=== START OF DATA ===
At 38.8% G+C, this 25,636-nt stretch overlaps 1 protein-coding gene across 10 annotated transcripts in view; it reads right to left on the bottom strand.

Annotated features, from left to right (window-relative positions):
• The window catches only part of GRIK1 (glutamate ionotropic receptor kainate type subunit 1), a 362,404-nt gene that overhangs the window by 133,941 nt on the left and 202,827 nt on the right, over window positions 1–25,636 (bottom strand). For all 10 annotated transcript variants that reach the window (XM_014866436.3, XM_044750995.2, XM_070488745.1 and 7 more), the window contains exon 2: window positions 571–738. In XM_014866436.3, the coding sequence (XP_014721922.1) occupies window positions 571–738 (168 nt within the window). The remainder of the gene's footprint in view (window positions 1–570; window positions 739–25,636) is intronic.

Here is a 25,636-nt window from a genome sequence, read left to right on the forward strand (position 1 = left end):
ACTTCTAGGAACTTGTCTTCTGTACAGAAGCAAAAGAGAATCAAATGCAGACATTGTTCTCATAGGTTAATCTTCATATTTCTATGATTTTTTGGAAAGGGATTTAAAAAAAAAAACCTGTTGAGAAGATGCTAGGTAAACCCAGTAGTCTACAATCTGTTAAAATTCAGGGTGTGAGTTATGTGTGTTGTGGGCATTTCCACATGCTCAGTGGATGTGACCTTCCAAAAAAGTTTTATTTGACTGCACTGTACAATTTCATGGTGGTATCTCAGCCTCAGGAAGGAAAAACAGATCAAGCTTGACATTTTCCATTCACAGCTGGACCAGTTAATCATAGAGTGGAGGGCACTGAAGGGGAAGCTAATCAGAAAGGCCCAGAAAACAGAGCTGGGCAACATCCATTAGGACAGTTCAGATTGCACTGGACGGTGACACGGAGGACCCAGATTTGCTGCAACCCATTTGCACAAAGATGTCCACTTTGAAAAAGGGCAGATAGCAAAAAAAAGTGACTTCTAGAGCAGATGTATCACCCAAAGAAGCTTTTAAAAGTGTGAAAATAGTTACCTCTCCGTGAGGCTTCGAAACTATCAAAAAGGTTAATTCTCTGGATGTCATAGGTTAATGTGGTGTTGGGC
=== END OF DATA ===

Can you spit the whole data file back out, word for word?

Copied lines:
At 38.8% G+C, this 25,636-nt stretch overlaps 1 protein-coding gene across 10 annotated transcripts in view; it reads right to left on the bottom strand.

Annotated features, from left to right (window-relative positions):
• The window catches only part of GRIK1 (glutamate ionotropic receptor kainate type subunit 1), a 362,404-nt gene that overhangs the window by 133,941 nt on the left and 202,827 nt on the right, over window positions 1–25,636 (bottom strand). For all 10 annotated transcript variants that reach the window (XM_014866436.3, XM_044750995.2, XM_070488745.1 and 7 more), the window contains exon 2: window positions 571–738. In XM_014866436.3, the coding sequence (XP_014721922.1) occupies window positions 571–738 (168 nt within the window). The remainder of the gene's footprint in view (window positions 1–570; window positions 739–25,636) is intronic.

Here is a 25,636-nt window from a genome sequence, read left to right on the forward strand (position 1 = left end):
ACTTCTAGGAACTTGTCTTCTGTACAGAAGCAAAAGAGAATCAAATGCAGACATTGTTCTCATAGGTTAATCTTCATATTTCTATGATTTTTTGGAAAGGGATTTAAAAAAAAAAACCTGTTGAGAAGATGCTAGGTAAACCCAGTAGTCTACAATCTGTTAAAATTCAGGGTGTGAGTTATGTGTGTTGTGGGCATTTCCACATGCTCAGTGGATGTGACCTTCCAAAAAAGTTTTATTTGACTGCACTGTACAATTTCATGGTGGTATCTCAGCCTCAGGAAGGAAAAACAGATCAAGCTTGACATTTTCCATTCACAGCTGGACCAGTTAATCATAGAGTGGAGGGCACTGAAGGGGAAGCTAATCAGAAAGGCCCAGAAAACAGAGCTGGGCAACATCCATTAGGACAGTTCAGATTGCACTGGACGGTGACACGGAGGACCCAGATTTGCTGCAACCCATTTGCACAAAGATGTCCACTTTGAAAAAGGGCAGATAGCAAAAAAAAGTGACTTCTAGAGCAGATGTATCACCCAAAGAAGCTTTTAAAAGTGTGAAAATAGTTACCTCTCCGTGAGGCTTCGAAACTATCAAAAAGGTTAATTCTCTGGATGTCATAGGTTAATGTGGTGTTGGGC